Is the Piri Reis World Map real or is it fake?

Category: ANCIENT WORLD

Asked on 2017-08-11 20:30:24
Viewed 426 times
Asked by Pendulum World


The answer

Pendulum World wrote on 11th of August 2017
The map is real, not fake !

 

Pendulum World wrote on 11th of August 2017
The data of the map has been copied from another map. This map seems to exist, but is unknown to the public.

 

Pendulum World wrote on 11th of August 2017
Ancient people explored Antartica when its coasts were free of ice ! So the original map must come from here.

 

Pendulum World wrote on 11th of August 2017
The Oronteus Finaeus map is also real, showing more of Antarctica when it was ice-free.

 

Pendulum World wrote on 11th of August 2017
The Buache map is also real, showing Antarctica fully ice-free

 


The story

The Piri Reis map is a world map compiled in 1513 from military intelligence by the Ottoman admiral and cartographer Piri Reis. Approximately one third of the map survives; it shows the western coasts of Europe and North Africa and the coast of Brazil with reasonable accuracy. Various Atlantic islands, including the Azores and Canary Islands, are depicted, as is the mythical island of Antillia and possibly Japan. The maps historical importance lies in its demonstration of the extent of global exploration of the New World by approximately 1510, and in its claim to have used a map of Christopher Columbus, otherwise lost, as a source. Piri also stated that he had used ten Arab sources and four Indian maps sourced from the Portuguese. More recently, the map has been the focus of claims for the pre-modern exploration of the Antarctic coast.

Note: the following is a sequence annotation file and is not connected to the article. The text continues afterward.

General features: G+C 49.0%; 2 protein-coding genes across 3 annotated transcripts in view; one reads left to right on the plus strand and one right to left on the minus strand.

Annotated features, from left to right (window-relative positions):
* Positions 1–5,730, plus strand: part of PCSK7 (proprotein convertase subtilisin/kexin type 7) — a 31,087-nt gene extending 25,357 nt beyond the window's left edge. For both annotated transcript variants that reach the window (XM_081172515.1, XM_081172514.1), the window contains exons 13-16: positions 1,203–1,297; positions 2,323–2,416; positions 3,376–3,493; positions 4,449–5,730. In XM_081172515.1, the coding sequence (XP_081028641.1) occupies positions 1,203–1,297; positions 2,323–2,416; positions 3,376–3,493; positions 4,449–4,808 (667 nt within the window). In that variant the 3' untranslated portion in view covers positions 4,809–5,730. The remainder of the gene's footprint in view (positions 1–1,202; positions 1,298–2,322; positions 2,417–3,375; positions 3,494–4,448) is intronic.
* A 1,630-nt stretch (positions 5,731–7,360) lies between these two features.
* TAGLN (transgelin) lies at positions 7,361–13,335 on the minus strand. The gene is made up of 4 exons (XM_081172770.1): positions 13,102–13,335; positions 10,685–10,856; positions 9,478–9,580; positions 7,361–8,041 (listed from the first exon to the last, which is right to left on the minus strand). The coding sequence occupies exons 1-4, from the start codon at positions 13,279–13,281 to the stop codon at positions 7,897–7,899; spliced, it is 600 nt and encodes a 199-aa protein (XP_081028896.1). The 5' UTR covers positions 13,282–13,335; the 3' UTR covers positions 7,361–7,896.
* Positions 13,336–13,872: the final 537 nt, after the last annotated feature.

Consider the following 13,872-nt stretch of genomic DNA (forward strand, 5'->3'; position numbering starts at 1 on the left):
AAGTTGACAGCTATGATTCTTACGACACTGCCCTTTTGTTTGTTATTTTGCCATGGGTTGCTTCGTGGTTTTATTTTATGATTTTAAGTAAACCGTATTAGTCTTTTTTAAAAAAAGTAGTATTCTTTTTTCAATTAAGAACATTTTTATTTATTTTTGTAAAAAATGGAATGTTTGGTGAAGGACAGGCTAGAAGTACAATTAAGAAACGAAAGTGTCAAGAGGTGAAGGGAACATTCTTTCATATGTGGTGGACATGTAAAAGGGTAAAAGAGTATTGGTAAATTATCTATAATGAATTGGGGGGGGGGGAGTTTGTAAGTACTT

But it remained relatively obscure outside of academia until the 1950s, when a former US Navy captain Arlington Mallery made a startling observation. Mallery noted that what was thought to be the distorted coast of South America along the maps bottom edge bore a remarkable resemblance to the coastline of Antarctica. Mallery’s observation was extremely controversial since Antarctica wasn’t officially discovered until 1820. How could these early map makers have known about the continent? Professor Charles Hapgood of Keene State College was intrigued by Mallery’s claims and picked up on his research. Hapgood studied not only Piri Reis’ map but others from around the same period and came to some sensational conclusions. According to Hapgood, these maps not only showed Antarctica, but the continent coastline as it would have been more than 6,000 years ago, before the vast ice sheet that still covers it today had formed. If Hapgood was right, the entire history of our civilization was in error. The subglacial topography of Antarctica wasn’t known until seismographic surveys were conducted in the 1940s and 50s. Hapgood could only make one conclusion. These ancient mariners must have made their maps before the glaciers had formed — before 4,000BC. Such a prospect would have staggering consequences for our history. Advanced civilizations were not thought to have arisen until around 3,000BC, with the first sophisticated seafaring cultures developing during the following millennia.

 

(*) Lines marked in red are not the truth.

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